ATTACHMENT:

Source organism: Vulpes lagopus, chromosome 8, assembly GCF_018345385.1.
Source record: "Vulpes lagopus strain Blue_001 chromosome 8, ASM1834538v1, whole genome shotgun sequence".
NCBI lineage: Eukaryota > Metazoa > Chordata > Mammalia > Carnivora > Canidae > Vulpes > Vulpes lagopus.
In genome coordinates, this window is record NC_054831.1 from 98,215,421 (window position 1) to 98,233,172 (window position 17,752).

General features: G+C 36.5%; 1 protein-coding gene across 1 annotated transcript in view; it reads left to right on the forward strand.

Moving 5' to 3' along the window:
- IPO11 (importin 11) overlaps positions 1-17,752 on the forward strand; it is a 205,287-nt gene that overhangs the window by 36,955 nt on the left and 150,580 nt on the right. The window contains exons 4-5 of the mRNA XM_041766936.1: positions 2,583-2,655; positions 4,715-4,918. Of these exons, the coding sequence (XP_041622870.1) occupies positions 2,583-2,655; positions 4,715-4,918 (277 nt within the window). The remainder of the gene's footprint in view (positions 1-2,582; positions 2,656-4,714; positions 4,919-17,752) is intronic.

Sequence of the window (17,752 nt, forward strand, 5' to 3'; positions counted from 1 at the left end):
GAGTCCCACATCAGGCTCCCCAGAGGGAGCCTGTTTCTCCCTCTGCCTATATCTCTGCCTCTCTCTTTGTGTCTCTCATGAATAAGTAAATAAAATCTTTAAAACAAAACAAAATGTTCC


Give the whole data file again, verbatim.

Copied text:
Source organism: Vulpes lagopus, chromosome 8, assembly GCF_018345385.1.
Source record: "Vulpes lagopus strain Blue_001 chromosome 8, ASM1834538v1, whole genome shotgun sequence".
NCBI lineage: Eukaryota > Metazoa > Chordata > Mammalia > Carnivora > Canidae > Vulpes > Vulpes lagopus.
In genome coordinates, this window is record NC_054831.1 from 98,215,421 (window position 1) to 98,233,172 (window position 17,752).

General features: G+C 36.5%; 1 protein-coding gene across 1 annotated transcript in view; it reads left to right on the forward strand.

Moving 5' to 3' along the window:
- IPO11 (importin 11) overlaps positions 1-17,752 on the forward strand; it is a 205,287-nt gene that overhangs the window by 36,955 nt on the left and 150,580 nt on the right. The window contains exons 4-5 of the mRNA XM_041766936.1: positions 2,583-2,655; positions 4,715-4,918. Of these exons, the coding sequence (XP_041622870.1) occupies positions 2,583-2,655; positions 4,715-4,918 (277 nt within the window). The remainder of the gene's footprint in view (positions 1-2,582; positions 2,656-4,714; positions 4,919-17,752) is intronic.

Sequence of the window (17,752 nt, forward strand, 5' to 3'; positions counted from 1 at the left end):
GAGTCCCACATCAGGCTCCCCAGAGGGAGCCTGTTTCTCCCTCTGCCTATATCTCTGCCTCTCTCTTTGTGTCTCTCATGAATAAGTAAATAAAATCTTTAAAACAAAACAAAATGTTCC